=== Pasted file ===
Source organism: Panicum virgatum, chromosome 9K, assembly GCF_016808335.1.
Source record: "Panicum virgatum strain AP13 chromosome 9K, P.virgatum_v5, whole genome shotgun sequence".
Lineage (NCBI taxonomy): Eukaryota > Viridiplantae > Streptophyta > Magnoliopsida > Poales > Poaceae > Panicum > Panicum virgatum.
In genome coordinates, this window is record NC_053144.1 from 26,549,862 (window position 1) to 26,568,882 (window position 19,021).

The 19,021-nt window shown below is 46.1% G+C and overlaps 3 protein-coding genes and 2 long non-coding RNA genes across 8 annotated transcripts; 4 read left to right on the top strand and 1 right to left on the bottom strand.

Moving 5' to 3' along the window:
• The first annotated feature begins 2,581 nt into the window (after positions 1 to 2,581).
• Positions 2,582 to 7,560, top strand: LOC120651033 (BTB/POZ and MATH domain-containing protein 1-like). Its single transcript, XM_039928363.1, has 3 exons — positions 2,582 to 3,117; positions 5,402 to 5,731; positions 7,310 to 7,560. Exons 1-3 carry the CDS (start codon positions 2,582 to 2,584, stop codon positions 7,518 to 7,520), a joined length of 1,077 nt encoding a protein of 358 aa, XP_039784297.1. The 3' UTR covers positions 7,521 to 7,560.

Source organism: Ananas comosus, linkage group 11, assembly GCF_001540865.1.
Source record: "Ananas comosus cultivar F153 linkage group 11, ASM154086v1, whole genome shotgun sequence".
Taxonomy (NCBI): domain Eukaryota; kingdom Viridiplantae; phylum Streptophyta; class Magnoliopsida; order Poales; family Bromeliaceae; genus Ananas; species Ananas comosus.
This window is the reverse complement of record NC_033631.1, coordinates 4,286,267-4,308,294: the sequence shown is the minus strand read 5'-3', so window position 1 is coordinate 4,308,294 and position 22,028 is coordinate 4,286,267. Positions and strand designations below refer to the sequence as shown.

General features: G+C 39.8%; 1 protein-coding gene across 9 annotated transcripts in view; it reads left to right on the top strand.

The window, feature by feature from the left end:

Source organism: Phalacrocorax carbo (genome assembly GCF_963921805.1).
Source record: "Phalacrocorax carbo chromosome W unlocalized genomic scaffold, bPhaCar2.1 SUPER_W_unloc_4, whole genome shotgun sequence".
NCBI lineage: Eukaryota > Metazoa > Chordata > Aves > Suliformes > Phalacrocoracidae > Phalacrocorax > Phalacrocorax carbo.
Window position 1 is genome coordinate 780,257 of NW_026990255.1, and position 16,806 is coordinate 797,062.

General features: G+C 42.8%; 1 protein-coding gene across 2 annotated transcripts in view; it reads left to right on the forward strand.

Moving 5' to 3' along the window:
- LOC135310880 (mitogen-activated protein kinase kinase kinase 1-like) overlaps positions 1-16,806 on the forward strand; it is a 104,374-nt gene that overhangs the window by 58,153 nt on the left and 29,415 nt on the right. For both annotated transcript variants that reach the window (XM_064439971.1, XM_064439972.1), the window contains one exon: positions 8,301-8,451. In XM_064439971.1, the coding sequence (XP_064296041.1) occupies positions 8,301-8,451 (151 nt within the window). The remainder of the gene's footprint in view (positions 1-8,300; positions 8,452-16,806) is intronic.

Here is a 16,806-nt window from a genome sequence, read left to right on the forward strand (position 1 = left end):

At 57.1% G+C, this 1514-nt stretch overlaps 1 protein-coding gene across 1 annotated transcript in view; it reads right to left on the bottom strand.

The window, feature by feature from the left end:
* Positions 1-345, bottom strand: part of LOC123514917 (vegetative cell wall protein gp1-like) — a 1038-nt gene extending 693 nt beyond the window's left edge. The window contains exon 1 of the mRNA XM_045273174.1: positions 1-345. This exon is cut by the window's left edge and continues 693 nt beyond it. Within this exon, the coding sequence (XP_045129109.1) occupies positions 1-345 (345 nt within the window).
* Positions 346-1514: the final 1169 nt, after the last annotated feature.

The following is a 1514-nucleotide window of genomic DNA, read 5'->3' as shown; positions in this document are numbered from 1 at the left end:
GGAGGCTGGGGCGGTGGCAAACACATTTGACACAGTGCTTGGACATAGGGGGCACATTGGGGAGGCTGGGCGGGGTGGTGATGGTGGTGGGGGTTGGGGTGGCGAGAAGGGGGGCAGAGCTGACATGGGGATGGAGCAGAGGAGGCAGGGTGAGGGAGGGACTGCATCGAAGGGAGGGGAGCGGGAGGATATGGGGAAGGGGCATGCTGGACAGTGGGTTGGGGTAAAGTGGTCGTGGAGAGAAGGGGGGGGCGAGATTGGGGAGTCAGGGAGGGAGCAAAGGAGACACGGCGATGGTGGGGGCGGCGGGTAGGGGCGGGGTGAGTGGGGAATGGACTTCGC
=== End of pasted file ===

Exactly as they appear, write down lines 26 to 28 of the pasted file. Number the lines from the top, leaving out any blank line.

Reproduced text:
* Positions 346-1514: the final 1169 nt, after the last annotated feature.

The following is a 1514-nucleotide window of genomic DNA, read 5'->3' as shown; positions in this document are numbered from 1 at the left end:
GGAGGCTGGGGCGGTGGCAAACACATTTGACACAGTGCTTGGACATAGGGGGCACATTGGGGAGGCTGGGCGGGGTGGTGATGGTGGTGGGGGTTGGGGTGGCGAGAAGGGGGGCAGAGCTGACATGGGGATGGAGCAGAGGAGGCAGGGTGAGGGAGGGACTGCATCGAAGGGAGGGGAGCGGGAGGATATGGGGAAGGGGCATGCTGGACAGTGGGTTGGGGTAAAGTGGTCGTGGAGAGAAGGGGGGGGCGAGATTGGGGAGTCAGGGAGGGAGCAAAGGAGACACGGCGATGGTGGGGGCGGCGGGTAGGGGCGGGGTGAGTGGGGAATGGACTTCGC